Study of Effect of Paste Volume, Water to Cementitious Materials and Fiber Dosages on Rheological Properties and In-Situ Strength of Self-Compacting Concrete

Document Type: Regular Paper

Authors

University of Guilan

Abstract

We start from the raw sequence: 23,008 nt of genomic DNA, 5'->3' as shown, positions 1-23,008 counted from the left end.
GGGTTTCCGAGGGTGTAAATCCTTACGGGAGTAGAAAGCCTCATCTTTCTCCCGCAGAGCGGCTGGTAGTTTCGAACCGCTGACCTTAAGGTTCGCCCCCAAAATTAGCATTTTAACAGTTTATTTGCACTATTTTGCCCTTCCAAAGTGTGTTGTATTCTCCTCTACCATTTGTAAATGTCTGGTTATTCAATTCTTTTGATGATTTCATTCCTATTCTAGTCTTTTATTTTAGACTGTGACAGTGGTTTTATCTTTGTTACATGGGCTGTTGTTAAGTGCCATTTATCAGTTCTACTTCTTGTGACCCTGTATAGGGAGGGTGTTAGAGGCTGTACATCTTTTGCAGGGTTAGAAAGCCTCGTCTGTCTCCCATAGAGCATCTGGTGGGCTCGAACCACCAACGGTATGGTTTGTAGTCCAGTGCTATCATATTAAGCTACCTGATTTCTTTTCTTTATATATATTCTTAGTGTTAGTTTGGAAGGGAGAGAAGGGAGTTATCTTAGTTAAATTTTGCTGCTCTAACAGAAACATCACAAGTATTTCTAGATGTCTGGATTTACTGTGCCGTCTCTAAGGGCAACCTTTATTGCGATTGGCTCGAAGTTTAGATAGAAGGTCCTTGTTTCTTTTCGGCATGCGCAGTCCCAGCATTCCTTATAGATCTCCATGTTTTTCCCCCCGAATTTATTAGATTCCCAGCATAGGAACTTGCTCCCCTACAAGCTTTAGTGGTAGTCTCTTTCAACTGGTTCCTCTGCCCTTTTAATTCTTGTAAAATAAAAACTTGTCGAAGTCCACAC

As a vibration- free concrete, self- compacting concrete (SCC) can be easily used in the absence of consolidation, therefore; it is a good option for repairing and retrofitting concrete structures. The quality of repair layer is highly effective on a successful repair. Accordingly, in this study, factors affecting the quality of fiber-reinforced self-compacting concrete repair layer, including paste volume, the ratio of water to cementitious materials and the amount of fiber, are discussed. For this purpose, the in-situ strength of repair layers and cube samples with and without core are determined using pull- off method. Also comparisons between in-situ strengths in different methods (with and without core, on cubes or on repair layer) with compressive and tensile strength of specimens have been done. Results show that, considering the great influence of shrinkage and tensile strength, with reduced paste volume, cementitious material and increased fiber, in-situ strength of repair layer increases. Moreover, we found that even in the best condition of concrete substrate layer (i.e. saturated surface dry) a repair layer has a lower strength than a cube specimen. Also, presence of fibers has the huge effect on results of pull-off test depends on the method of the test (with or without core).

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